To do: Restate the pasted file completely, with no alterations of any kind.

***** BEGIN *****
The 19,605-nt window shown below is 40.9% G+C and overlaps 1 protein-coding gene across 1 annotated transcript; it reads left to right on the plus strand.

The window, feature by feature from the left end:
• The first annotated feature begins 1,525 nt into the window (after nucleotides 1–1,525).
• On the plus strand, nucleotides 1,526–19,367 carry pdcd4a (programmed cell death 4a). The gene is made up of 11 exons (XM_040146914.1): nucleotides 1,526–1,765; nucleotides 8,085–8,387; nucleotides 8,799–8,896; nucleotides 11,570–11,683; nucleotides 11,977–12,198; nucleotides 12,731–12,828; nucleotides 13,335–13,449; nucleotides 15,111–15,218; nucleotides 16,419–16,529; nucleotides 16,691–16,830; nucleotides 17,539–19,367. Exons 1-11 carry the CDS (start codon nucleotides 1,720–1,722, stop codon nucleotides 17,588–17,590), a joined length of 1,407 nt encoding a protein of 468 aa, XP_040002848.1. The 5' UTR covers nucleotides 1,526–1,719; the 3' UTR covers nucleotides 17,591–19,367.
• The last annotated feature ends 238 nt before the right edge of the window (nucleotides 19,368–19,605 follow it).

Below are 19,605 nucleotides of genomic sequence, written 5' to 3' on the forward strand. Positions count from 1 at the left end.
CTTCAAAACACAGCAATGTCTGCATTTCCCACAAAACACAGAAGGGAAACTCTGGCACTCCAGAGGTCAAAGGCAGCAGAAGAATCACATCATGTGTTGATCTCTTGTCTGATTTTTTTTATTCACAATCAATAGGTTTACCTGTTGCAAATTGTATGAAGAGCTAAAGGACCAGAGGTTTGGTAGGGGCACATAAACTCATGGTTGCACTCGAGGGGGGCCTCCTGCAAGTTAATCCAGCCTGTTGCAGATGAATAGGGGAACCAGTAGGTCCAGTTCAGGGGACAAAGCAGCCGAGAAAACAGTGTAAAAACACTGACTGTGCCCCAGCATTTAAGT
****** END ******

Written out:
The 19,605-nt window shown below is 40.9% G+C and overlaps 1 protein-coding gene across 1 annotated transcript; it reads left to right on the plus strand.

The window, feature by feature from the left end:
• The first annotated feature begins 1,525 nt into the window (after nucleotides 1–1,525).
• On the plus strand, nucleotides 1,526–19,367 carry pdcd4a (programmed cell death 4a). The gene is made up of 11 exons (XM_040146914.1): nucleotides 1,526–1,765; nucleotides 8,085–8,387; nucleotides 8,799–8,896; nucleotides 11,570–11,683; nucleotides 11,977–12,198; nucleotides 12,731–12,828; nucleotides 13,335–13,449; nucleotides 15,111–15,218; nucleotides 16,419–16,529; nucleotides 16,691–16,830; nucleotides 17,539–19,367. Exons 1-11 carry the CDS (start codon nucleotides 1,720–1,722, stop codon nucleotides 17,588–17,590), a joined length of 1,407 nt encoding a protein of 468 aa, XP_040002848.1. The 5' UTR covers nucleotides 1,526–1,719; the 3' UTR covers nucleotides 17,591–19,367.
• The last annotated feature ends 238 nt before the right edge of the window (nucleotides 19,368–19,605 follow it).

Below are 19,605 nucleotides of genomic sequence, written 5' to 3' on the forward strand. Positions count from 1 at the left end.
CTTCAAAACACAGCAATGTCTGCATTTCCCACAAAACACAGAAGGGAAACTCTGGCACTCCAGAGGTCAAAGGCAGCAGAAGAATCACATCATGTGTTGATCTCTTGTCTGATTTTTTTTATTCACAATCAATAGGTTTACCTGTTGCAAATTGTATGAAGAGCTAAAGGACCAGAGGTTTGGTAGGGGCACATAAACTCATGGTTGCACTCGAGGGGGGCCTCCTGCAAGTTAATCCAGCCTGTTGCAGATGAATAGGGGAACCAGTAGGTCCAGTTCAGGGGACAAAGCAGCCGAGAAAACAGTGTAAAAACACTGACTGTGCCCCAGCATTTAAGT